New research reveals that unattractive people seem less able to accurately judge their own attractiveness, and tend to overestimate their appearance. In contrast, beautiful people tend to rate themselves more accurately or underestimate how attractive they are.
The research, published in the Scandinavian Journal of Psychology, included six studies that asked participants to rate their own attractiveness and the attractiveness of other unknown participants.
In the first study, lead author Tobias Greitemeyer found that the participants most likely to overestimate their own attractiveness were among the least attractive people in the study, based on average ratings.
In general, the unattractive participants considered themselves to be of average attractiveness and showed very little awareness that strangers did not share this view. In contrast, the attractive participants had greater insight into how attractive they really were. […] It appears, then, that unattractive people maintain delusional self-perceptions of their attractiveness, while attractive people’s opinions are grounded more in reality.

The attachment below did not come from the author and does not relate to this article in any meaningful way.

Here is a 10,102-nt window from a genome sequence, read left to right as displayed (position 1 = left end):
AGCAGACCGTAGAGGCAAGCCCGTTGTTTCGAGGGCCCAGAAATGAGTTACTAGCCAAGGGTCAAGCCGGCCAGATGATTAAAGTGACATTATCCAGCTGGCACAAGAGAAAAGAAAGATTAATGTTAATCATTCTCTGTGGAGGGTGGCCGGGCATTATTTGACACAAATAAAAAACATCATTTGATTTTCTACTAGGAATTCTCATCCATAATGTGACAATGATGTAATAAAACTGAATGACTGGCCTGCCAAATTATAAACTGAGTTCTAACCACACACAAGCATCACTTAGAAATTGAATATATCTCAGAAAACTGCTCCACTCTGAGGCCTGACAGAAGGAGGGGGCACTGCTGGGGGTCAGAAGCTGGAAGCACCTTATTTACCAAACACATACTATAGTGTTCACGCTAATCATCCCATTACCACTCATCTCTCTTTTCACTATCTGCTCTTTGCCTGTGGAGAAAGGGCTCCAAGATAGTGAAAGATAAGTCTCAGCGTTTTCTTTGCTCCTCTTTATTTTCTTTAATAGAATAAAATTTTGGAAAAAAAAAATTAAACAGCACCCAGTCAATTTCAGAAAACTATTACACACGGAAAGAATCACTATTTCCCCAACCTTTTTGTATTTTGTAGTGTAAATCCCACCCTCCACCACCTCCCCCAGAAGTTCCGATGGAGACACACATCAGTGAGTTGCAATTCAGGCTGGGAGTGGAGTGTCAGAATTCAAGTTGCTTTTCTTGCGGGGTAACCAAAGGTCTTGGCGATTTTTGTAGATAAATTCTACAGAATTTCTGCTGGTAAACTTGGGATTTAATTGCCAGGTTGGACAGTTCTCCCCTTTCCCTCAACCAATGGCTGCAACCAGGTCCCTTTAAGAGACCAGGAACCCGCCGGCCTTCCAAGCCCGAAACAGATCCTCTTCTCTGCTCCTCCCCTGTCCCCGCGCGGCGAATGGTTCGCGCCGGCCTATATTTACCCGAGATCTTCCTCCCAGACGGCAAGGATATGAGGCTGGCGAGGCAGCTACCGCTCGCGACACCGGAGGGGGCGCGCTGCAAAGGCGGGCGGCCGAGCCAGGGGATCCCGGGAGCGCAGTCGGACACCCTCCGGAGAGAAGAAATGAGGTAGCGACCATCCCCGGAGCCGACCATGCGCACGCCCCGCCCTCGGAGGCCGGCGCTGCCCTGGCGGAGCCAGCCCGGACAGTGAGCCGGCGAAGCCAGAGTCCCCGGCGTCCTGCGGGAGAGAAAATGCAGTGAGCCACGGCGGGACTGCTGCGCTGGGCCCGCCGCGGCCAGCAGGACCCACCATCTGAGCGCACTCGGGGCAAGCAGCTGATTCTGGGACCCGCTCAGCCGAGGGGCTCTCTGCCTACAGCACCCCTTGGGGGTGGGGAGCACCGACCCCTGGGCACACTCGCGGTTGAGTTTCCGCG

Why do unattractive people overestimate their attractiveness?
To find out, Greitemeyer conducted a study aiming to get participants into a positive, non-defensive mindset before rating attractiveness.
The conclusion was the conclusion: unattractive people overestimate their attractiveness.
Greitemeyer found that unattractive people were worse at distinguishing between attractive and unattractive people. But the finding that unattractive people may have different ideals of beauty (or, more clearly, a weaker ability to judge attractiveness) “had no effect on how they perceived themselves.”
In short, it remains a mystery why unattractive people overestimate their appearance.
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